Zack: I put on Muppet puppet shows with my younger brother in our basement. We had a whole stage and backstage and everything, blankets hanging from the ceiling, Christmas lights, a snack bar, taped Muppet music — the works! Only at the time I didn’t have any Muppet puppets or dolls, only Kermit and he wasn’t a puppet. So we used the puppets we had, which were a dog, a monkey, and a wolf… My brother was always the guest star, and I did all the puppet work. And she — yes, she — was always the same guest star, named Mrs. Hogbottom… My brother wore a white wig, a dress, and my mom’s old high heels. What a hoot! I miss those days…

Danny: This one proves that I have not changed substantially since elementary school. When I was 8, I decided I was going to write a book about the Muppets. I did research by listening to all the episodes I’d taped, and taking lots of notes. My big insight was that both Scooter and Bunsen had glasses, but Scooter had eyes on the outside of his glasses, and Bunsen didn’t have any eyes at all. I was going to build a whole chapter around that. Fifteen years later, I published MuppetZine, and seven years after that, I started Tough Pigs — and in my dark moments, I fear that I’m only doing the grown-up version of my Glasses chapter.

Okay, This One Is Just Amusing

Ryan: My little brother and I used our puppets of Bert (his) and Ernie (mine) to do shows in which we had the puppets lip-synch to a tape I had compiled from various Sesame Street records. The night the first show opened, every seat in the house was packed… meaning my parents occupied both of the two chairs we had set up. The special guest was my sister, who would have cried if we didn’t let her participate. I made her a very crude paper bag puppet and she used it to lip-synch very badly to a song by Lena Horne, from a record that had Sesame Street guest star appearances.

The one time my brother did a puppet show without me was with a friend of his, and it was actually a Bert, Ernie and Lambchop show. The very strange plot concerned Bert going trick-or-treating (without a costume), eating his candy too fast and getting cancer from it. At the end my brother explained to us the moral: Don’t do drugs! Ahh, kids are funny…

Muppets as Non-Violent Resistance

Ryan: When I was in kindergarten, there was a kid who was obsessed with dinosaurs, and always played these violent dinosaur scenarios on the playground. I formed my own little group for less aggressive people who wanted to play Fraggle Rock at recess.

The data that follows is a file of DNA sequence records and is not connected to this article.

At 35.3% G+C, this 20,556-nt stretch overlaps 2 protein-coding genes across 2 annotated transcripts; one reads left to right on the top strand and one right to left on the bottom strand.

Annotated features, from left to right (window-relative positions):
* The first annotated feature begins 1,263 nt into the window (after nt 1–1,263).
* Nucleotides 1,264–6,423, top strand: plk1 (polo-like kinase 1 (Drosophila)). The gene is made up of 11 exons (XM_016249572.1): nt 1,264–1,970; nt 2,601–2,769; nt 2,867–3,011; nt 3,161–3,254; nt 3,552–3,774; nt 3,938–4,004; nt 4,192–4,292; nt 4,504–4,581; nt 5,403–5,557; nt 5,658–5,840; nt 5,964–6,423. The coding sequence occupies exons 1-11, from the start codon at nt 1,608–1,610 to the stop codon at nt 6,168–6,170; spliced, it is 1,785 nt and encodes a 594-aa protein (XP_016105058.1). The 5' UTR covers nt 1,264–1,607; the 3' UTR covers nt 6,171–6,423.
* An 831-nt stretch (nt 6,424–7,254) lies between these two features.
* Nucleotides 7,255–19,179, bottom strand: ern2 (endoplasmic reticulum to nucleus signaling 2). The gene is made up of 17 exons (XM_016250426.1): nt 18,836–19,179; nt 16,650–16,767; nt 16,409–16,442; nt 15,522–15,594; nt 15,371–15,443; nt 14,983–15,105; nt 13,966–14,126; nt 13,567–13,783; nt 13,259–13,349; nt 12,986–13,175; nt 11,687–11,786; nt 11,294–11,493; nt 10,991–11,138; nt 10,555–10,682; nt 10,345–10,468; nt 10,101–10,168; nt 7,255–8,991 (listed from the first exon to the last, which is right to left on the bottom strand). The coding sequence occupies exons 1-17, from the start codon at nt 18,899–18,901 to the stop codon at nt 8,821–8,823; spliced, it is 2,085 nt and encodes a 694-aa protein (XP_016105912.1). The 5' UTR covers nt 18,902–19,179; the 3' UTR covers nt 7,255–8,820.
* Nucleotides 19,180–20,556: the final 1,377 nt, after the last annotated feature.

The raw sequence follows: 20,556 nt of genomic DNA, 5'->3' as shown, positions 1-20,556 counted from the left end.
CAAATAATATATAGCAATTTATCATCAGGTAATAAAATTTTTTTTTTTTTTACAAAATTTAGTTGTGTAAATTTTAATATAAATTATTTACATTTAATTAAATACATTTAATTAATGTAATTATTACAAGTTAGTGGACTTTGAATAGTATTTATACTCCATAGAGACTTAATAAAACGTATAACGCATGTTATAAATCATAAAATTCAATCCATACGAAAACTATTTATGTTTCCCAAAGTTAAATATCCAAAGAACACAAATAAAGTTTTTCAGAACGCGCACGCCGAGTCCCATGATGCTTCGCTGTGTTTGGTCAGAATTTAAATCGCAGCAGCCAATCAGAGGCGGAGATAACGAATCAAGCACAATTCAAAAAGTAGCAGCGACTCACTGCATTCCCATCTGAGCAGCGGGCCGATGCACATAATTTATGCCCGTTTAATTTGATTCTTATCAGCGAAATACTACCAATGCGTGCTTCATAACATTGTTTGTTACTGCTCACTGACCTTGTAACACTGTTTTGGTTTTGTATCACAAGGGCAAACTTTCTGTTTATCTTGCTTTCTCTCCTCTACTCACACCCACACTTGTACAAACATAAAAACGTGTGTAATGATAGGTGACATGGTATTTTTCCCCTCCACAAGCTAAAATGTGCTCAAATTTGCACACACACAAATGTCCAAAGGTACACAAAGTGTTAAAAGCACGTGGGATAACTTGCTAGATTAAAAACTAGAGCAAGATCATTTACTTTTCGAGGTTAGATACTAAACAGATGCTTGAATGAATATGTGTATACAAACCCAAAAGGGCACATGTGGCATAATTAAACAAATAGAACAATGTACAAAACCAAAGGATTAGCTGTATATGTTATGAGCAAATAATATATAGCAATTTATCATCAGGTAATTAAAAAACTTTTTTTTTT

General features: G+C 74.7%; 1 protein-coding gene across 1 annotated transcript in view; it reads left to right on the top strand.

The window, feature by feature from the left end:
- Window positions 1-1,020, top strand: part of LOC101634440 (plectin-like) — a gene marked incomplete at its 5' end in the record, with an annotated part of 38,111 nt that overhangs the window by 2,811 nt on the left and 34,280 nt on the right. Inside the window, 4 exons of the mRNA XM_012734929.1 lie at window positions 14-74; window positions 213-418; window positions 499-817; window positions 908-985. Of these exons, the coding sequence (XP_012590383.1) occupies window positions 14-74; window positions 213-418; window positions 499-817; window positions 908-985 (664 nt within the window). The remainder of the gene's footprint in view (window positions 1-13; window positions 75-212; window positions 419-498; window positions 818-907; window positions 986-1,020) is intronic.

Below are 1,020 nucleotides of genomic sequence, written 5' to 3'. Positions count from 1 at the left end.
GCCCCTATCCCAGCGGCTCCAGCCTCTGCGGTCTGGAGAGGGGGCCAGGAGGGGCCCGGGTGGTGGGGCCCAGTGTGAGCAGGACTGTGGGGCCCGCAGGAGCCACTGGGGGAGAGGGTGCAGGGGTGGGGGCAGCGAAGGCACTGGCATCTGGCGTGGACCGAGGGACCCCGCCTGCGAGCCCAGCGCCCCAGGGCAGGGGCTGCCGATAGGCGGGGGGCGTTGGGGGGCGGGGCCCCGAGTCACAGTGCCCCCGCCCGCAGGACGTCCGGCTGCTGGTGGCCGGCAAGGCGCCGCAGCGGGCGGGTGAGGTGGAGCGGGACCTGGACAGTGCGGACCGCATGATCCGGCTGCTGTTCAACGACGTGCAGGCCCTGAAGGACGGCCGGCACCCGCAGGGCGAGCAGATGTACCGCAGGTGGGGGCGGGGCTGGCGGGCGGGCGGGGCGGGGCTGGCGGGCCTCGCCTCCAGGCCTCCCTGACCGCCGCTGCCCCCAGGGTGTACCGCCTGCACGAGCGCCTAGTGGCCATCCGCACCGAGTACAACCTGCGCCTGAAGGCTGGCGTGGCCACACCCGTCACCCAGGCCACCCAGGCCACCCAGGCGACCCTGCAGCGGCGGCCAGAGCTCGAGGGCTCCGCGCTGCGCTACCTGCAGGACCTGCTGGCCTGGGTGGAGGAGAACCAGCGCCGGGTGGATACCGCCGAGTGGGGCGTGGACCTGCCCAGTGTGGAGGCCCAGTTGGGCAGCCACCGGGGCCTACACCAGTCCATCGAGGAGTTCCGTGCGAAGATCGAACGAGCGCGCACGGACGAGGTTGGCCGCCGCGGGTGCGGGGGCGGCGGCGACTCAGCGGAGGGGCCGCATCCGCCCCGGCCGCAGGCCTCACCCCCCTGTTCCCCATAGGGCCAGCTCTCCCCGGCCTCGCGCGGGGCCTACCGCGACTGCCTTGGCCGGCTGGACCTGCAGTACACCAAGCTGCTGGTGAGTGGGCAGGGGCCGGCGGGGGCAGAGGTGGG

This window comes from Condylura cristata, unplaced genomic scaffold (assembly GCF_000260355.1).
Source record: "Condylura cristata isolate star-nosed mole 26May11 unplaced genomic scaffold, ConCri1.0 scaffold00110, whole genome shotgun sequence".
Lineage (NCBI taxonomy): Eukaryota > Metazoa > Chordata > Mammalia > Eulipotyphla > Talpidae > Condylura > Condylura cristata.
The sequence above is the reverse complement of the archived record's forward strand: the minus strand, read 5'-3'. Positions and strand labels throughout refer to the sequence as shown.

Muppets as a Way of Seeing the World

Ryan: Sometimes when my mom made tacos I would pretend I was Animal and take a big bite out of the taco shells like Animal did with cymbals.

Zack: I used to go through my coloring box and name certain colors after Muppets — like Kermit the Frog Green, Miss Piggy Pink, and Rowlf the Dog Brown.

Ryan: I just thought of another Fraggle Rock one. When I was a little kid and I ate Cheetos, I would divide them up by size as either “Doozer Cheetos,” “Fraggle Cheetos” or “Gorg Cheetos.”

Jogchem: I called everything beautiful “Miss Piggy” when I was two, because I loved her so. For example, a nice warm soft fur coat on a really fat lady in the grocery store. My mom still talks about that.

I love these. Reading them on the message board made me feel warm and good. It just feels good to read them and say, Yes! That’s how I felt, too.

Something happened to us when we were kids. We didn’t just like the Muppets. Somehow, we connected with the Muppets.

We were inspired by Muppets. We wanted to be comedians and drummers and radio stars. We didn’t want to play violent dinosaur games; we wanted to play peaceful Fraggle games. We wanted to sing and dance and make millions of people happy.

We were protected by Muppets. When we wanted to run away from something, we would go to Sesame Street, or Fraggle Rock, or the Muppet Theater.

Muppets got into our heads, into our hearts. We saw the world in Muppet terms. Little things were Doozers. Big things were Gorgs. Green things were Kermit. Beautiful things were Miss Piggy. Taco shells were cymbals. The world was big and beautiful and funny.

The Muppets became our iconography, our shared mythology. They got inside us, and they’re still in there.

And I have to say, for myself, that I’m glad. I’m glad the Muppets got inside me. I think they made me bigger inside. I still think the world is big and beautiful and funny. I think the Muppets gave me that. I don’t ever want to lose it.

Thanks! to the folks on the Tough Pigs Forum message board for posting their memories and for graciously allowing me to quote them here. If you’d like to come share your memories, please join us!

by Danny Horn –